Copyright © Janice Tracy, Mississippi Memories

Wednesday, January 22, 2014

The Lady in Red, A Poem

A few years ago, I wrote a post on my other blog, Cemeteries of Dancing Rabbit Creek, about The Lady in Red, the body of a young woman unearthed in 1969 at Egypt Plantation near the town of Cruger, in Holmes County, Mississippi. Identification of the woman, dressed in red and encased for burial in a glass-sealed, cast iron coffin, was attempted, but was never made. Included below is a partial account of the event as it appeared in Jackson's Clarion-Ledger on August 2, 1969:

"The method of preservation used for The Lady in Red was common prior to the Civil War, when custom-made caskets, shaped to the body, were ordered as one would order a dress. The glass that sealed the coffin was placed over the body, and alcohol was poured inside until it was level full, and then sealed with a cast iron tip. When the back hoe machine hit the coffin, alcohol spilled from the casket and spots of the liquid were seen on the folds of the woman's dress."

No one knows how or why The Lady in Red was buried underneath the deep Delta silt and heavy dirt that make up Egypt Plantation's rich fields.Rumors have been rampant for years that her body may have fallen off a wagon on its way to be buried, that it had been lost in a flood, or that it had washed ashore after a steamboat that was transporting her body for burial was grounded after an accident.  Later, the young woman's remains were placed in a grave in the Odd Fellows Cemetery in Lexington, Mississippi, where they were marked with a small headstone that identifies the mystery woman simply as "The Lady in Red." In more recent years, a few people have claimed publicly and privately to either know or to be related to The Lady in Red. Certainly she must be someone's long lost ancestor, but her true identify remains a mystery still.

Recently, a distant cousin of mine, Arthur Pickett, who grew up in that area of Holmes County, told me he had written a poem in tribute to the unknown, but not forgotten, Lady in Red. I asked to read it, and I subsequently obtained permission from Arthur to reprint his work here today. So, with Arthur's permission, it is with pleasure that I introduce his beautiful and poignant poem.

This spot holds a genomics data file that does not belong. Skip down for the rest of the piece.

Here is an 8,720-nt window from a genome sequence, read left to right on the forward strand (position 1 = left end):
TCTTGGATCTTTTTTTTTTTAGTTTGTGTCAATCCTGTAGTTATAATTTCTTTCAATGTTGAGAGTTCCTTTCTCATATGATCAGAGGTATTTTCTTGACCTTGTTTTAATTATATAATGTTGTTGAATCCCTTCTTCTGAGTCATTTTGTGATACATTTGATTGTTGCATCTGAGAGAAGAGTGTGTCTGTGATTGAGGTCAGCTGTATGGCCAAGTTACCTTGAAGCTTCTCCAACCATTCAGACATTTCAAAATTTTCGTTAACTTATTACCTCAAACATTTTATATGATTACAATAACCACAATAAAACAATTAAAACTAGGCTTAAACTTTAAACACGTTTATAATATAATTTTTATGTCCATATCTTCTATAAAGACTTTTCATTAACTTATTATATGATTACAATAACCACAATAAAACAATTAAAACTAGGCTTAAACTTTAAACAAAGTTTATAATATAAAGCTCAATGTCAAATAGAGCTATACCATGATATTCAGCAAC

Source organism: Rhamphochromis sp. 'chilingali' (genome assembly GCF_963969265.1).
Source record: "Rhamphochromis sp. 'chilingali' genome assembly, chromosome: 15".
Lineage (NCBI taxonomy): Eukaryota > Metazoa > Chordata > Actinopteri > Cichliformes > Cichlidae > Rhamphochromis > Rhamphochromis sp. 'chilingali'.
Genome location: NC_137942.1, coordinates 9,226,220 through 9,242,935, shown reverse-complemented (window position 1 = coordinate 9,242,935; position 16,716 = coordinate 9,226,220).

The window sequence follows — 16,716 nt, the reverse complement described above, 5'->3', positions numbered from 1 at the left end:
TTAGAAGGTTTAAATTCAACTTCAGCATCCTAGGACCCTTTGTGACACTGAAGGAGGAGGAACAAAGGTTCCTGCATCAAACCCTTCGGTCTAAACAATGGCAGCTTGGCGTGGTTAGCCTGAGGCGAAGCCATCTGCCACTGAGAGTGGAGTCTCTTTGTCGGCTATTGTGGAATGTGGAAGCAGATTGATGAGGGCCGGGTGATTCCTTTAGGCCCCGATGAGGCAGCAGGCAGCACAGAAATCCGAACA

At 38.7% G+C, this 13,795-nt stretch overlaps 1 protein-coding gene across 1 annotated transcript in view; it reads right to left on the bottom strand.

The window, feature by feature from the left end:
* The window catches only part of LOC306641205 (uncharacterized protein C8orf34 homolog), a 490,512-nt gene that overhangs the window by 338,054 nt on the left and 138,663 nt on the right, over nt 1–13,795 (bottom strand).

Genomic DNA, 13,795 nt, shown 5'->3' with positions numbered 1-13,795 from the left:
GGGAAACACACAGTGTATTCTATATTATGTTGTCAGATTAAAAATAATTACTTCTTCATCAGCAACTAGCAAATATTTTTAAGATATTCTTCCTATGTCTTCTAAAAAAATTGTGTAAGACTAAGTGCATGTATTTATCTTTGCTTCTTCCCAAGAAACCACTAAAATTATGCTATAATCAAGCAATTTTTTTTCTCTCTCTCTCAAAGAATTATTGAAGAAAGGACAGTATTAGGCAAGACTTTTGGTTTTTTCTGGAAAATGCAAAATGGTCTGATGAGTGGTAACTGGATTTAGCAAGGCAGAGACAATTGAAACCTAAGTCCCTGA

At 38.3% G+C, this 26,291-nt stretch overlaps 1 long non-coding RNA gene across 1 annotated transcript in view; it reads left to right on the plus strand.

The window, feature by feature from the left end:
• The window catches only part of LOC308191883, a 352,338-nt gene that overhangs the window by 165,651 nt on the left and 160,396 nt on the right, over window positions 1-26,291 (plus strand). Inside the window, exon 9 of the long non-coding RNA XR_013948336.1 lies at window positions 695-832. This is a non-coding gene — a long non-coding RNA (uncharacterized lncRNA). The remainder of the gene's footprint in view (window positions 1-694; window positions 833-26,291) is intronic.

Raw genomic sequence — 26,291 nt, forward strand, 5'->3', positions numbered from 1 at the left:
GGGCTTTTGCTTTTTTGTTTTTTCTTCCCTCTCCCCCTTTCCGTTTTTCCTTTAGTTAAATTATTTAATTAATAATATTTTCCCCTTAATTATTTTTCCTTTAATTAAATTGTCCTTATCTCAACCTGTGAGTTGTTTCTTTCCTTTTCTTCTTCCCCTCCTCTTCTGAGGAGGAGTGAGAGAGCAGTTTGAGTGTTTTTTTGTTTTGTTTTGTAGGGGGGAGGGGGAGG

The Lady in Red, A Poem

One day workmen came to rake the earth
With backhoe; it was then they found her berth
As she patiently waited rebirth;
But not one knew her life's worth.

No marker was found to name her face;
None to tell when she went to grace.
Was a eulogy before God to make her case?
Was there a new star to mark her place?

From that time-worn home taken she was
By a coroner, an undertaker, and his entourage
Taken by them with a limosine'd barge
East to the Lexington hills in a wooden cooperage

Mourn no more for her oh ye mortal
For now she has a new heavenly portal
Amongst pauper graves with no body corporal
Given name by poets knowledgeable.

She is now known as The Lady in Red
No more is she unknown and dead
Perhaps someone, somewhere will be led
To give her an ancestral name, instead.

Rest in Peace, My Lady, you will never leave us
For yes, we have seen that new star in Cygnus.

Arthur Pickett
Copyright 2009

Sunday, January 12, 2014

Edward Arthur Branch Buried in Good Hope Cemetery, Madison County, Mississippi

Photo by J. Tracy
The Entrance to Good Hope Cemetery, established 1851, near the Good Hope Baptist Church in Madison County, Mississippi.

Good Hope Baptist Church Cemetery is located across a well-built and maintained wooden footbridge from the church. From the footbridge, a visitor can see deep down into a wooded ravine that is part of the heavily timbered countryside that provides a beautiful, serene setting for this old church and deceased members of its community who lived during the 1800's.

To get to the church and cemetery from Highway 51 North, turn right onto Highway 17 East, and travel about 6 miles to Rocky Ridge Road, a paved and scenic county road. Stay on Rocky Ridge Road for about 5.5 miles, passing Schrock Road on the left. Turn left onto Mullinville Road and travel approximately 500 yards to the church and cemetery directly ahead.

The cemetery is fenced, and on each side of the gate are engraved stones dedicating the cemetery to the memory of Barrett family who were instrumental in its establishment in 1851. The actual location of Good Hope Baptist Church and cemetery is in Madison County, Mississippi, but it is very near the line that separates that county from Attala County.